But why is a "self-signed" key "not trusted?"
If you're talking about com.apple.systemdefault, on my machine (running 10.8.2), it doesn't say that certificate is not trusted. It says "This certificate has not been verified by a third party."
Which is true.
But that doesn't mean it's not trusted. It's trusted on your machine, because it's on your machine, in your keychain, and marked there as trusted. It will not be trusted on any other machine.
Had it been signed by another certificate (and not revoked) it would be accepted on any other machine that accepted the signing certificate. But that's not what it's for. It's for saying "I made this signature, so I trust it, but I don't expect anyone else to."
I don't know what the deal is with Dashboard Advisory. I know what it's for, but I don't know why Apple didn't either put it in System Roots or sign it with something that is (like Apple Root CA).
If you're asking about self-signed certificates in general, they're born untrusted (because anyone can make one), and become trusted by explicit action. One way for a root certificate to become trusted is to be included in the System Roots keychain, which Apple populates as part of system installation. The chain of trust starts with Apple investigating the issuer, and deciding that they're a legitimate Certificate Authority (CA); and then you trust Apple by running their installer.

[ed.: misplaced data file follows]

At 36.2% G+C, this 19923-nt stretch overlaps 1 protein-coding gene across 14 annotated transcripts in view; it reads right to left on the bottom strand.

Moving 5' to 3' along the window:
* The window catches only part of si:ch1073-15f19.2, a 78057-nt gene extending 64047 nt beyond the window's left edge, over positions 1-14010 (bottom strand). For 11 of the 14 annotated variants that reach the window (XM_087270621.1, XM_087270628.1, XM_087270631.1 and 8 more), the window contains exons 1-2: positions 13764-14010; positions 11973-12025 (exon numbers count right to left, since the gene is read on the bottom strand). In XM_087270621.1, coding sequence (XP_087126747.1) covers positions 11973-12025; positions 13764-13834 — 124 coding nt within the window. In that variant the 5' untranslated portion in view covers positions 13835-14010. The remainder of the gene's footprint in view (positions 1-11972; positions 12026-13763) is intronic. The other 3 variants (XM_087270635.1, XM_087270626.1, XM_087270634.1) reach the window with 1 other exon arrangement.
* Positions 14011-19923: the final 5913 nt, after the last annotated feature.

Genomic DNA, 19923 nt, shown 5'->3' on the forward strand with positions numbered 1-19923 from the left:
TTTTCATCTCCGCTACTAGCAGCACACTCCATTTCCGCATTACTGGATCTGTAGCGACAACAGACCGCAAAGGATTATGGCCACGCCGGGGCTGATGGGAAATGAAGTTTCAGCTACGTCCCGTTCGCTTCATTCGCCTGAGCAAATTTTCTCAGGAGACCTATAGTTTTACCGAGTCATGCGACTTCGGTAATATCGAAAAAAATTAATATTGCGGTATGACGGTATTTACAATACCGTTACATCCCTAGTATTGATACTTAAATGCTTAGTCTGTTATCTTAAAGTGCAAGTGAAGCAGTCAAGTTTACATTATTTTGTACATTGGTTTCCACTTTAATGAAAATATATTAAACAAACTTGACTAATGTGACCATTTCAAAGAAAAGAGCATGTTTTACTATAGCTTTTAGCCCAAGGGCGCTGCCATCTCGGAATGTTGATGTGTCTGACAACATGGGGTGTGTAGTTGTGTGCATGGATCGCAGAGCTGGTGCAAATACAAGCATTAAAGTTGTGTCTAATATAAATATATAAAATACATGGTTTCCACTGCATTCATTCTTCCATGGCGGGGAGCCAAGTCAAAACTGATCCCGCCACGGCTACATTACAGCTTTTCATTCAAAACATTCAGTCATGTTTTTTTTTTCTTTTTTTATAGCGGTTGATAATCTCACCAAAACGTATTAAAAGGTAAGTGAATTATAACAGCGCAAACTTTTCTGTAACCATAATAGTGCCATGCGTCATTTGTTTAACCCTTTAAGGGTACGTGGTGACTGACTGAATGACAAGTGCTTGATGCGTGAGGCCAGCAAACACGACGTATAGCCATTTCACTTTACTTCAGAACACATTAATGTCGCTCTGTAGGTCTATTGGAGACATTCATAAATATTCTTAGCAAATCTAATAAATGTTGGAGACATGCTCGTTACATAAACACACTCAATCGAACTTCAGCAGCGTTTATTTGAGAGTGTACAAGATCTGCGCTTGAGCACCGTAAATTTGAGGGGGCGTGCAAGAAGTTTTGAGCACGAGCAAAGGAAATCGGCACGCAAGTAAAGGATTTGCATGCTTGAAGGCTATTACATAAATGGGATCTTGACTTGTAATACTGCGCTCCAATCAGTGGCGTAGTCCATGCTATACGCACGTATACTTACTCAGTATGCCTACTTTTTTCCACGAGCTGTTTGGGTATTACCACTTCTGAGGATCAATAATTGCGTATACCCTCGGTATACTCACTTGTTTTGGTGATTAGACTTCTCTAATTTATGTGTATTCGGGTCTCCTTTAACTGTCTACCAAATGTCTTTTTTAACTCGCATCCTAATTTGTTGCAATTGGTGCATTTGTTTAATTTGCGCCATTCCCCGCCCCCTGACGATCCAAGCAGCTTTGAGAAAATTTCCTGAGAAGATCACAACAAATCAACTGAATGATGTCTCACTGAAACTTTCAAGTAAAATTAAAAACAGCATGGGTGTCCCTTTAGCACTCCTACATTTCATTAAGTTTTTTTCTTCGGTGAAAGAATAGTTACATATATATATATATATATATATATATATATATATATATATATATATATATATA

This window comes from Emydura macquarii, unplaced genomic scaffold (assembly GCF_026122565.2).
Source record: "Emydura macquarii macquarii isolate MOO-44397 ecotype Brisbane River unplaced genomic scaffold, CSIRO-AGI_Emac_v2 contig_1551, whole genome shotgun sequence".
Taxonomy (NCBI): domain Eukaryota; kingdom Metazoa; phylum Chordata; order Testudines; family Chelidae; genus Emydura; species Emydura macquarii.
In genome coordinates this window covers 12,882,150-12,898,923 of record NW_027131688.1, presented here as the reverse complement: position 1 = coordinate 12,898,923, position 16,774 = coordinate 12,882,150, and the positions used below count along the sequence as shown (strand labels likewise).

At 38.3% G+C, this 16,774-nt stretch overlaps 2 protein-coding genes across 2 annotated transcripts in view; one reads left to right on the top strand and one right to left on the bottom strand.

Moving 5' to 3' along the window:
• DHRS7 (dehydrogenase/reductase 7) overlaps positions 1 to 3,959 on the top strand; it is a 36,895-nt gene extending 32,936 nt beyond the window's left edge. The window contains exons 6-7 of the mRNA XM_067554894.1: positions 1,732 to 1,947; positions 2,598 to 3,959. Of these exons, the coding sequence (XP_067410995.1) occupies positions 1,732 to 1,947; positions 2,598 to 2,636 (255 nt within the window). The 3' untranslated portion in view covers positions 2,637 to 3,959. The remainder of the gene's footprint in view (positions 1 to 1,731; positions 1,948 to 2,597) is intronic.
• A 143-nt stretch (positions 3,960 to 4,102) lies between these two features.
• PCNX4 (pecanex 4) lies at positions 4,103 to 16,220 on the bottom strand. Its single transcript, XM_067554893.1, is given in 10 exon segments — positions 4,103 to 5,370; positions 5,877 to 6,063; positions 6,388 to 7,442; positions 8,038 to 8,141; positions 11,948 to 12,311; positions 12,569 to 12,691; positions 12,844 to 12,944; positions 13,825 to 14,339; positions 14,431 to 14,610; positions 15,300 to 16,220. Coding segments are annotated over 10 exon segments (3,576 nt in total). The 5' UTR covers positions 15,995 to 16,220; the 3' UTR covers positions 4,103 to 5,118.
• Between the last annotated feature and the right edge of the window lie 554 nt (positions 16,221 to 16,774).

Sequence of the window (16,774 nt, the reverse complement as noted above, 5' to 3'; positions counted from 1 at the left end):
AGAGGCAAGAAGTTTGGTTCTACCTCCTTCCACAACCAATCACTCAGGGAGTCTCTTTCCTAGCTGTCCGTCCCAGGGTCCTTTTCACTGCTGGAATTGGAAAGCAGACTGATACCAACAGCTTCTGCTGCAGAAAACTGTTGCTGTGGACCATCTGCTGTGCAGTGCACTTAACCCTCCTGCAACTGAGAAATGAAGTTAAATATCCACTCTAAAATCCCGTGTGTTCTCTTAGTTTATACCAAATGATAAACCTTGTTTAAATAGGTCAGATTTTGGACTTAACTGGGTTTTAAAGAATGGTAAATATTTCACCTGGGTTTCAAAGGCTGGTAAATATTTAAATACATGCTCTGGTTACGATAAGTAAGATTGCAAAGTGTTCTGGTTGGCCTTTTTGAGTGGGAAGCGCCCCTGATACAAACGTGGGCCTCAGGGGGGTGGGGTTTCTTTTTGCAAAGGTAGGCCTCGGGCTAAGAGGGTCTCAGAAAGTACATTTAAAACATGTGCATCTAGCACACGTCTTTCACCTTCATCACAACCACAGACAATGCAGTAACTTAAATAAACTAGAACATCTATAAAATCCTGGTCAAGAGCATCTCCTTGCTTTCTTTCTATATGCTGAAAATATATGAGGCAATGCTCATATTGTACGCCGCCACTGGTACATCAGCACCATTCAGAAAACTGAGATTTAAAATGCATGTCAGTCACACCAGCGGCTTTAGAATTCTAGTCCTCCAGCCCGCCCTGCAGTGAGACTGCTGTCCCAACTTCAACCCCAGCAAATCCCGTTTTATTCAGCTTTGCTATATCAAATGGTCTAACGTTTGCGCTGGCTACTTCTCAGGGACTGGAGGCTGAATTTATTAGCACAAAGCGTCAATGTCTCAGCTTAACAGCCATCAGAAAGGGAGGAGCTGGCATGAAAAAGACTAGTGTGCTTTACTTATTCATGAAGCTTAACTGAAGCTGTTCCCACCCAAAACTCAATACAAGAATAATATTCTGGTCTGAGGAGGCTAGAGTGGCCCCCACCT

The other way to become trusted is through explicit interaction. For example, you can open a certificate and change the trust setting to "Always Trust". Or the System Installer can create the self-signed certificate and explicitly mark it trusted. Either way, such trust is established only in that keychain.
A non-root certificate (that is, one that is not self-signed) is valid if its signature can be verified by the signing certificate, if that can be found and is itself valid.
Any certificate, self-signed or not, can expire and/or be revoked. An expired certificate can still be marked trusted, overriding the expiration.